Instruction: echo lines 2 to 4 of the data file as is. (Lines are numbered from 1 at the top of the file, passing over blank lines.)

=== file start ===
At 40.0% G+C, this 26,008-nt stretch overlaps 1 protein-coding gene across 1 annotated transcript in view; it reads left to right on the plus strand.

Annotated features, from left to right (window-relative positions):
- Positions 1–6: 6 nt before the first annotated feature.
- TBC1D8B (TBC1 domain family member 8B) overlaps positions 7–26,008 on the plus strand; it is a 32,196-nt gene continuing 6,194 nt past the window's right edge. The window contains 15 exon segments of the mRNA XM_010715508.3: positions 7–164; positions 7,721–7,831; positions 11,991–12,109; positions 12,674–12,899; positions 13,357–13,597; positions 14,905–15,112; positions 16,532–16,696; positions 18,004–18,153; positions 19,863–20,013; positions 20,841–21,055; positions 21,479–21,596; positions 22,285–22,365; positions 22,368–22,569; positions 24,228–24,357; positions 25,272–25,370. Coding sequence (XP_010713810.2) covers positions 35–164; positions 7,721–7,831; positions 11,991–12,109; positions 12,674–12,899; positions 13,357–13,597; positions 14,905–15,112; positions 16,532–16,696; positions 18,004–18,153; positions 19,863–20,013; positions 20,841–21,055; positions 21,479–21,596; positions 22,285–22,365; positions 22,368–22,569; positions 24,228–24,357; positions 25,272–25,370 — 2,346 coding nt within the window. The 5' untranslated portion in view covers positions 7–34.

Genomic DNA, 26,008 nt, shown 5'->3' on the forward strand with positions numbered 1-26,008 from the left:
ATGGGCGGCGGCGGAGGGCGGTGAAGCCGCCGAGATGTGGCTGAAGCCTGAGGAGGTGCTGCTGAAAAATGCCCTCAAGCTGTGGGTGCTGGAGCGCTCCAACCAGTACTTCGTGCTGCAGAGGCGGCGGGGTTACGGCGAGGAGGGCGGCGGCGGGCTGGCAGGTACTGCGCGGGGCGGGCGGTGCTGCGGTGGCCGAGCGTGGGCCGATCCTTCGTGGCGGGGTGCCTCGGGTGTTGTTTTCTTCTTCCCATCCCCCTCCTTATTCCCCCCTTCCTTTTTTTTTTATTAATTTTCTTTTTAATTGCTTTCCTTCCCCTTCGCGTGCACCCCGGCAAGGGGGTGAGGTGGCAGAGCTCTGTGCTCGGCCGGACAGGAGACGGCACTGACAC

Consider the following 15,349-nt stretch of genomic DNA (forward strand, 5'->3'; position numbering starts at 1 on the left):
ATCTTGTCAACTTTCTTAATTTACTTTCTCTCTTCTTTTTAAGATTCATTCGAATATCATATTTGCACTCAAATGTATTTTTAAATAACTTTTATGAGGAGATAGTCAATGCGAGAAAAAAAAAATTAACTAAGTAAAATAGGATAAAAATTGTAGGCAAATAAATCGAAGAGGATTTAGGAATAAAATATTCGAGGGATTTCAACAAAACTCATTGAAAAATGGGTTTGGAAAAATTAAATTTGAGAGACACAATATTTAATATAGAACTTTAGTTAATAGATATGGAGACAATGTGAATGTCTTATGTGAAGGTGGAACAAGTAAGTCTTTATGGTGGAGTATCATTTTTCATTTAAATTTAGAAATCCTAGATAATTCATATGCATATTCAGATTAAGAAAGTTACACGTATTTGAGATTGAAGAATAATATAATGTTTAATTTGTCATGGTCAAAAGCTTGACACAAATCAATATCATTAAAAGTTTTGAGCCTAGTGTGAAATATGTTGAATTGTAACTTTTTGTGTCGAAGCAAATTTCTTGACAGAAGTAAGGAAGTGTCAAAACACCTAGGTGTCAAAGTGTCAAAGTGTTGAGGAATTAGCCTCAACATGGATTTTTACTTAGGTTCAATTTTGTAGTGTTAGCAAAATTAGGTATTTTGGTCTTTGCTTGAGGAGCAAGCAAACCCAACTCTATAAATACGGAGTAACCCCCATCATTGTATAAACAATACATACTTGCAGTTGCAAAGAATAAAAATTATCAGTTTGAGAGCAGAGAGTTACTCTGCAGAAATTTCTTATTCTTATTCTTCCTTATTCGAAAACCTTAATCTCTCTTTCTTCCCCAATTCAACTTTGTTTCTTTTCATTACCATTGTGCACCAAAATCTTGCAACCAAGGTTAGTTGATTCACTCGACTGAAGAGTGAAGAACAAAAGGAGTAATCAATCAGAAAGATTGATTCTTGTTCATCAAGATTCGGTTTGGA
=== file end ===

Annotated features, from left to right (window-relative positions):
- Positions 1–6: 6 nt before the first annotated feature.
- TBC1D8B (TBC1 domain family member 8B) overlaps positions 7–26,008 on the plus strand; it is a 32,196-nt gene continuing 6,194 nt past the window's right edge. The window contains 15 exon segments of the mRNA XM_010715508.3: positions 7–164; positions 7,721–7,831; positions 11,991–12,109; positions 12,674–12,899; positions 13,357–13,597; positions 14,905–15,112; positions 16,532–16,696; positions 18,004–18,153; positions 19,863–20,013; positions 20,841–21,055; positions 21,479–21,596; positions 22,285–22,365; positions 22,368–22,569; positions 24,228–24,357; positions 25,272–25,370. Coding sequence (XP_010713810.2) covers positions 35–164; positions 7,721–7,831; positions 11,991–12,109; positions 12,674–12,899; positions 13,357–13,597; positions 14,905–15,112; positions 16,532–16,696; positions 18,004–18,153; positions 19,863–20,013; positions 20,841–21,055; positions 21,479–21,596; positions 22,285–22,365; positions 22,368–22,569; positions 24,228–24,357; positions 25,272–25,370 — 2,346 coding nt within the window. The 5' untranslated portion in view covers positions 7–34.